Looking at the plans from the start of each year, it's actually quite unclear how much progress was made over the course of the previous year. Retrospectives that are included before each plan generally focus on changes since the previous retrospective, rather than the year as a whole, yet they often omit links to (or even mentions of) that previous retrospective. As a result, I can't rely solely on these planning posts to account for all my progress over the course of the year - instead, I need to comb through my previous posts, searching for retrospectives that are sprinkled throughout in order to get a complete picture of how the year unfolded.
Based on those patterns, I think it's quite clear what I need to do - both for this year's plan and for future ones. Firstly, I need to sit down and inspect, in detail, what work I intend to do. Even when they're wrong, detailed plans are clearly more useful than vague ones. Secondly, I need to embrace the fact that I often look back at my progress at various points throughout the year. Sometimes those occasions are places where I pivot or take on more work (and thus would do well to have more detailed plans), but they just as often can simply be where one task ends and another begins, and the mere transition is interesting enough to pause and reflect. In light of that, I really shouldn't treat these annual plans as a reflection of the work for any given year: they are simply an arbitrary point in time, and there are many other equally (if not more) important points for understanding my progress on my project.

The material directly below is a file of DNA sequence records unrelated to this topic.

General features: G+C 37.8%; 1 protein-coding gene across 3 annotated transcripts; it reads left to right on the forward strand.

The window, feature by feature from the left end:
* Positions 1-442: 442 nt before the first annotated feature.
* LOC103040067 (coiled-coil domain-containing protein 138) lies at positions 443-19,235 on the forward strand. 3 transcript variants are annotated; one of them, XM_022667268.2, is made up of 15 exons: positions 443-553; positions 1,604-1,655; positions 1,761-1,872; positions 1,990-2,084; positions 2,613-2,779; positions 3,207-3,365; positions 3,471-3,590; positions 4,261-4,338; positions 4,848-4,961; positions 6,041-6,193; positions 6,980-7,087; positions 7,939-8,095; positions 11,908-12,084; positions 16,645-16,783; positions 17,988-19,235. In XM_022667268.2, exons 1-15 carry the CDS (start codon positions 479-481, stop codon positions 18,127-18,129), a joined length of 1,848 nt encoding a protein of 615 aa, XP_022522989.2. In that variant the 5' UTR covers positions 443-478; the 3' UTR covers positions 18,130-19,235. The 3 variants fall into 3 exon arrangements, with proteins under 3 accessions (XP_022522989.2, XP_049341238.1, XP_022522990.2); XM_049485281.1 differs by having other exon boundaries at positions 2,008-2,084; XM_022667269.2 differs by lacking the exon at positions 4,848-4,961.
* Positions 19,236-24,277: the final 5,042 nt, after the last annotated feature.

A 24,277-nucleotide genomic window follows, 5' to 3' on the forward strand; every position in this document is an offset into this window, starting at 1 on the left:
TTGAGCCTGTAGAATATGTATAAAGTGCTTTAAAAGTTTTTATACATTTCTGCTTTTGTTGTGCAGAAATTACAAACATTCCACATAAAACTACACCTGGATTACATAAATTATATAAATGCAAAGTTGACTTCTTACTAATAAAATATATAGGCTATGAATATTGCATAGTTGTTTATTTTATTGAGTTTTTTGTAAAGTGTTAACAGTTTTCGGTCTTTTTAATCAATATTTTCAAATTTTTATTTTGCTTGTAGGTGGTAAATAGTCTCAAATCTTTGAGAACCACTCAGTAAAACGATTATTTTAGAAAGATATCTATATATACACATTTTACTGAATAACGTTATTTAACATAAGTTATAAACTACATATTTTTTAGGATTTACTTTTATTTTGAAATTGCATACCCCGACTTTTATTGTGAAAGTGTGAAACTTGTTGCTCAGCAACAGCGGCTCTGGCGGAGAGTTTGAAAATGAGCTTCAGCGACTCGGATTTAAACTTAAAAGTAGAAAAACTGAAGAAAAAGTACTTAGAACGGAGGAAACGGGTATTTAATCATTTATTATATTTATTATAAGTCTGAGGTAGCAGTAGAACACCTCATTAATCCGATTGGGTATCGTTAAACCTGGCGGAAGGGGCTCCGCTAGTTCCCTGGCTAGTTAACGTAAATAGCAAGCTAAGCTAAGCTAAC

Going forward, I hope that this knowledge will help me to plan better, execute better, and even reflect better on the progress that I make. This is a year of many changes for my project, and I hope that starting it off by examining this (seemingly innocuous) tradition will set the tone for the rest of the year: digging deeper into processes and habits that have accumulated over the years, and finding ways to make them more valuable to the project as a whole.